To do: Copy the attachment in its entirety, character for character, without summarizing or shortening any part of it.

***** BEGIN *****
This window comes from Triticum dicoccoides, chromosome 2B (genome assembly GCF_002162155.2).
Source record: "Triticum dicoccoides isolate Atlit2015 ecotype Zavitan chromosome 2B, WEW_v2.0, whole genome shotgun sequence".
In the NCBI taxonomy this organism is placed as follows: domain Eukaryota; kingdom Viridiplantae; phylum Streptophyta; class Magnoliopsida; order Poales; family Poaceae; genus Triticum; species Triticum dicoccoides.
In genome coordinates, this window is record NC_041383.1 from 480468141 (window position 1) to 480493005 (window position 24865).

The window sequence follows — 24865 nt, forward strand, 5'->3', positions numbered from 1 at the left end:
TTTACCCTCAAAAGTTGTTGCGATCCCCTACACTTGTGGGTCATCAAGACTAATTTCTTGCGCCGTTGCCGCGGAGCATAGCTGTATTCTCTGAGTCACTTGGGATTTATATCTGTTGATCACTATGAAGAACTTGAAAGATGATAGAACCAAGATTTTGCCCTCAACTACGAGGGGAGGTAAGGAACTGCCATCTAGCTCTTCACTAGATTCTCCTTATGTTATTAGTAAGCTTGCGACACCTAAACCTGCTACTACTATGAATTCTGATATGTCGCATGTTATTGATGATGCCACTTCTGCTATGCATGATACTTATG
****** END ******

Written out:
This window comes from Triticum dicoccoides, chromosome 2B (genome assembly GCF_002162155.2).
Source record: "Triticum dicoccoides isolate Atlit2015 ecotype Zavitan chromosome 2B, WEW_v2.0, whole genome shotgun sequence".
In the NCBI taxonomy this organism is placed as follows: domain Eukaryota; kingdom Viridiplantae; phylum Streptophyta; class Magnoliopsida; order Poales; family Poaceae; genus Triticum; species Triticum dicoccoides.
In genome coordinates, this window is record NC_041383.1 from 480468141 (window position 1) to 480493005 (window position 24865).

The window sequence follows — 24865 nt, forward strand, 5'->3', positions numbered from 1 at the left end:
TTTACCCTCAAAAGTTGTTGCGATCCCCTACACTTGTGGGTCATCAAGACTAATTTCTTGCGCCGTTGCCGCGGAGCATAGCTGTATTCTCTGAGTCACTTGGGATTTATATCTGTTGATCACTATGAAGAACTTGAAAGATGATAGAACCAAGATTTTGCCCTCAACTACGAGGGGAGGTAAGGAACTGCCATCTAGCTCTTCACTAGATTCTCCTTATGTTATTAGTAAGCTTGCGACACCTAAACCTGCTACTACTATGAATTCTGATATGTCGCATGTTATTGATGATGCCACTTCTGCTATGCATGATACTTATG